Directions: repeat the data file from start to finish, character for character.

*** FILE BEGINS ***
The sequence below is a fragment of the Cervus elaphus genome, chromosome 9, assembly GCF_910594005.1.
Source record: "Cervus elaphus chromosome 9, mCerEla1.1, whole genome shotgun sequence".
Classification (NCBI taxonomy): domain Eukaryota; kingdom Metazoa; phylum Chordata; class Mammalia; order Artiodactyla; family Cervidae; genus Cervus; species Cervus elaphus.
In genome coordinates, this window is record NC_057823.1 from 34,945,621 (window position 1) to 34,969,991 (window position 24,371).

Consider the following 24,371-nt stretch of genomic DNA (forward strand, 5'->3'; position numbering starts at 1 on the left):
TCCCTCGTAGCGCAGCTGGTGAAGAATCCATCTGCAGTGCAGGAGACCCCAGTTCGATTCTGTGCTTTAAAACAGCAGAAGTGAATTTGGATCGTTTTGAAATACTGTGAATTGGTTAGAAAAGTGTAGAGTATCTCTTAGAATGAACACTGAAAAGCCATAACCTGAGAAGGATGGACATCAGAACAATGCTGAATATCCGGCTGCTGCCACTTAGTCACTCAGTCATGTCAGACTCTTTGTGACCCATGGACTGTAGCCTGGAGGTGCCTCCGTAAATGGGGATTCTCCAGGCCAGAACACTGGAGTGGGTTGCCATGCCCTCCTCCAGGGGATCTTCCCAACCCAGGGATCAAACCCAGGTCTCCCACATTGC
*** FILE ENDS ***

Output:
The sequence below is a fragment of the Cervus elaphus genome, chromosome 9, assembly GCF_910594005.1.
Source record: "Cervus elaphus chromosome 9, mCerEla1.1, whole genome shotgun sequence".
Classification (NCBI taxonomy): domain Eukaryota; kingdom Metazoa; phylum Chordata; class Mammalia; order Artiodactyla; family Cervidae; genus Cervus; species Cervus elaphus.
In genome coordinates, this window is record NC_057823.1 from 34,945,621 (window position 1) to 34,969,991 (window position 24,371).

Consider the following 24,371-nt stretch of genomic DNA (forward strand, 5'->3'; position numbering starts at 1 on the left):
TCCCTCGTAGCGCAGCTGGTGAAGAATCCATCTGCAGTGCAGGAGACCCCAGTTCGATTCTGTGCTTTAAAACAGCAGAAGTGAATTTGGATCGTTTTGAAATACTGTGAATTGGTTAGAAAAGTGTAGAGTATCTCTTAGAATGAACACTGAAAAGCCATAACCTGAGAAGGATGGACATCAGAACAATGCTGAATATCCGGCTGCTGCCACTTAGTCACTCAGTCATGTCAGACTCTTTGTGACCCATGGACTGTAGCCTGGAGGTGCCTCCGTAAATGGGGATTCTCCAGGCCAGAACACTGGAGTGGGTTGCCATGCCCTCCTCCAGGGGATCTTCCCAACCCAGGGATCAAACCCAGGTCTCCCACATTGC